286 days and counting...
Lauren Suarez, a 17-year-old high school student from Greenwood Indiana, recently travelled to St. John's for the first time with her mom and her mom's best friend, Laura. They stayed with Laura’s relatives who made the experience so unforgettable that Lauren wrote to tell us how completely she fell in love with Newfoundland & Labrador and its people.
By Lauren Suarez
I have NEVER met any other people as nice as the people in Newfoundland. In Newfoundland, the people are accepting and friendly. They did not care what I looked like and they accepted me for who I was.
My flight to Newfoundland was on a Tuesday, July 26, 2011. I woke up at five in the morning, and was extremely anxious for our five-hour flight. My dad drove my mom and me to the airport and so many thoughts were going through my head. "What if the plane crashes? What if these people I
am staying with don't like me? What if my luggage gets lost? What if I don't like it in Newfoundland and I just want to come home?" Before we left, my mom told me that it was going to be a long day ahead of us. Butterflies were fluttering in my stomach as we entered the gate to board the first leg of our flight to Newark, New Jersey. My mom and I found our seats and settled in while we waited for the plane to take off.
Once we arrived at the Newfoundland airport, the Menchinton and Mahoney family were waiting on us. I had never met these people so I did not really know what to do when I first saw them, so I just stood there while my mom and her best friend, Laura (who's family it was), hugged everyone. The person that reached out to me first and gave me a warm welcoming hug was Victoria. She's 19, and one of the sweetest girls I have ever met. Then after I hugged Victoria, I hugged her brother Jeremy who is 14, and I remember hearing his loud music coming from his iPod headphones.
The Menchinton family took us home so we could get some much needed rest for the big day ahead. My mom and I slept in the same room downstairs. We woke up the next morning and Victoria and Jeremy's mom, Marylynn, took us to a lovely place called Signal Hill. It was a dreary, chilly day but as I peered over the side of the cliff to witness the magnificent view of the clear blue ocean water, all I could think of was the fresh salty smell that was striking me right in the face. Seeing the huge cliffs and ocean ahead of me as I gazed off into the distance made me appreciate God's creation even more. Of all the sites I visited in Newfoundland, Signal Hill is the most memorable.
While the sites were incredible, the most impressive detail about Newfoundland was the people. The people are special. They are the unique element which captures the hearts of visitors whether they come for work or play. It's true that there is nobody quite like a Newfoundlander. A new arrival in this great old seaport can expect to be greeted with affection, laughed at without scorn, treated with respect, and even insulted with humor and gentility ... perhaps all at the same time!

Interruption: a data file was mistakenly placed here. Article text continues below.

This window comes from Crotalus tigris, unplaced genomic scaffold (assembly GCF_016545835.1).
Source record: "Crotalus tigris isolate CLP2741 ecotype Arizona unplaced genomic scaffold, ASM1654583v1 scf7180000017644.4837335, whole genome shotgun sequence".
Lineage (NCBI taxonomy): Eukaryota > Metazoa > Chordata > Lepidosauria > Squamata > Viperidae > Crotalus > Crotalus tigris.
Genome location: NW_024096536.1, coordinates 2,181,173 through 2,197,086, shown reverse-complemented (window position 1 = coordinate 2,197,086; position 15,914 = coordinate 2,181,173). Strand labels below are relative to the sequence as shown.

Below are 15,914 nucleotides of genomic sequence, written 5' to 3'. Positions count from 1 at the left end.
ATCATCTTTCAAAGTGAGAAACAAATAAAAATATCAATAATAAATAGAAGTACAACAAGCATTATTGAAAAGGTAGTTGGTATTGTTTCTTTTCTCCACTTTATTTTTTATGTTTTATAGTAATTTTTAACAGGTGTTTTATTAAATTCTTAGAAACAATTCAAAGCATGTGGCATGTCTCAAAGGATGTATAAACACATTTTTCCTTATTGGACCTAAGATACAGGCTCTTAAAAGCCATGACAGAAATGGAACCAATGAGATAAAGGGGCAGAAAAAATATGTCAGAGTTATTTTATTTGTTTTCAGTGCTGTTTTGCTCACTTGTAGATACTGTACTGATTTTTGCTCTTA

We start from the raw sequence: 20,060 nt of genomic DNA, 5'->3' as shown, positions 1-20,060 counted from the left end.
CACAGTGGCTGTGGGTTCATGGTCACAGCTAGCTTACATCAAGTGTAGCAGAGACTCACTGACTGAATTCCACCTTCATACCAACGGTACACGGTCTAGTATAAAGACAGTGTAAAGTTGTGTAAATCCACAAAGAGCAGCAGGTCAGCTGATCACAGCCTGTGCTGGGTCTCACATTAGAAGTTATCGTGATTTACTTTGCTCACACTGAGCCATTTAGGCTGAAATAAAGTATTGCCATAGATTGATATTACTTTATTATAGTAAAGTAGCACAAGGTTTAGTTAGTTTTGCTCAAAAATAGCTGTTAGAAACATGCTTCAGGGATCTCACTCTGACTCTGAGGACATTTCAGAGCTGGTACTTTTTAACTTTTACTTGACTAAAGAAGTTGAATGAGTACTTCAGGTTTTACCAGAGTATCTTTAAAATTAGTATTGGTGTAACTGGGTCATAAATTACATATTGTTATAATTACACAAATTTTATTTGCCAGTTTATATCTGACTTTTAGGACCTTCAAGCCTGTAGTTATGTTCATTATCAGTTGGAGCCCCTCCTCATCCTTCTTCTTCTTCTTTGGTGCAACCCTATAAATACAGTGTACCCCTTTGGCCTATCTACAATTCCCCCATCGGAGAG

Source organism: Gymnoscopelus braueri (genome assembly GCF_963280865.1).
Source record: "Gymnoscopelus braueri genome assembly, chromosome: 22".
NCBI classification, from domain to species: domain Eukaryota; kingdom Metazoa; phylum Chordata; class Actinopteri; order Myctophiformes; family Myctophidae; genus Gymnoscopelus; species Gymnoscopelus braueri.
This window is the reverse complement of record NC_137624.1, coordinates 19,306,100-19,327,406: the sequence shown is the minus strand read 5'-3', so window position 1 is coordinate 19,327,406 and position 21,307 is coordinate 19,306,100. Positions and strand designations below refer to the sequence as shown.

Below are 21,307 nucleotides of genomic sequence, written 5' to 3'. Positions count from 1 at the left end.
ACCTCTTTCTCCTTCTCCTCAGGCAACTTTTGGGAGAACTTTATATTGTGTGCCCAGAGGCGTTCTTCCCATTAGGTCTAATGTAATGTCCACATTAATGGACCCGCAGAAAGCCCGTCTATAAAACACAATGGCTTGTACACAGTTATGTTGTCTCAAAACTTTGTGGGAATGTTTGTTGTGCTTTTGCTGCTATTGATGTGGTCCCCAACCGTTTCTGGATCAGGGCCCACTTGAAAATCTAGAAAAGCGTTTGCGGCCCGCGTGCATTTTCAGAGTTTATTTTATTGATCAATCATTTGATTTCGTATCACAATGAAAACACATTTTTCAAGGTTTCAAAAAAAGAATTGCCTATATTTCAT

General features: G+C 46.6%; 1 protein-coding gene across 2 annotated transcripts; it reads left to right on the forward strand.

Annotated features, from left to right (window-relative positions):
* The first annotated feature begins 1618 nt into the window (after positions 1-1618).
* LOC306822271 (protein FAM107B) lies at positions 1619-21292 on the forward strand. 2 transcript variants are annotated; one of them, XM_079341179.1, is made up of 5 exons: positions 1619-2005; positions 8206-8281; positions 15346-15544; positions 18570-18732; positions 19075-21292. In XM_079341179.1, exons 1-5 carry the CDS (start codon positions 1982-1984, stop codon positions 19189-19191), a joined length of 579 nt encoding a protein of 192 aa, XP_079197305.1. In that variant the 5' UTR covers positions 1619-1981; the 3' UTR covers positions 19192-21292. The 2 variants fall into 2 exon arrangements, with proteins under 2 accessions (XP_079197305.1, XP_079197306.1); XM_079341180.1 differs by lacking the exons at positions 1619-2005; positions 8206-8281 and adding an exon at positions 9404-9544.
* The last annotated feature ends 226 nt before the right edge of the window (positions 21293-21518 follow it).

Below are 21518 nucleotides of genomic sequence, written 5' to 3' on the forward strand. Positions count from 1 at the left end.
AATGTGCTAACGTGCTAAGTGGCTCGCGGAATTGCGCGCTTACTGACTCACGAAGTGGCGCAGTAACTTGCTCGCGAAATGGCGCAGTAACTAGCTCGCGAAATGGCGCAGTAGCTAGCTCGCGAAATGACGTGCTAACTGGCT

As we were eating one of their famous homemade meals called a "Jiggs Dinner," I remember sitting at the table and listening to the many different family stories that were being told. As they would talk about the adventures they had as children, I would hear the loud boisterous laughs of everyone else in the room when something funny was being said. I felt like a little kid in a candy shop. As I listened to their accents, which sounded like Irish, I found myself longing to hear more of their memories. Although at the time I had only known these people for a week, I felt as if I had known them my whole life.
One night we had a get together that started at six o'clock. One of the people I stayed with named Les, did not show up till nine at night. I ended up calling him at seven asking him where he was and if he was still coming. He said he was still coming over, but he had to shower and eat first. I thought to myself, the get together started three hours ago and he still is not here. It showed me that everyone was laid back, and no one cared about what time it was, or if they had to be somewhere at a certain hour. They all just went with the flow and did not let anything bother them.
Something I noticed that is different between America and Newfoundland is that when I would walk down the streets in downtown St. John's, everyone had a smile on their face and no one was in a hurry. If I were to ask a stranger for help or directions in Newfoundland they would gladly give them to me. No one seemed rushed or as if helping a stranger was a hassle.
My life has been changed since I traveled to Newfoundland. The family I stayed with changed my life and they also changed the way I look at everyday life. They showed me not to take life so seriously, and to go with the flow. I am going back to Newfoundland next summer for my graduation gift, and I am counting down the days. I cannot wait. I daydream about Newfoundland every day, and when I see the Mahoney and Menchinton family at the airport next summer, I will go ballistic!
286 days and counting...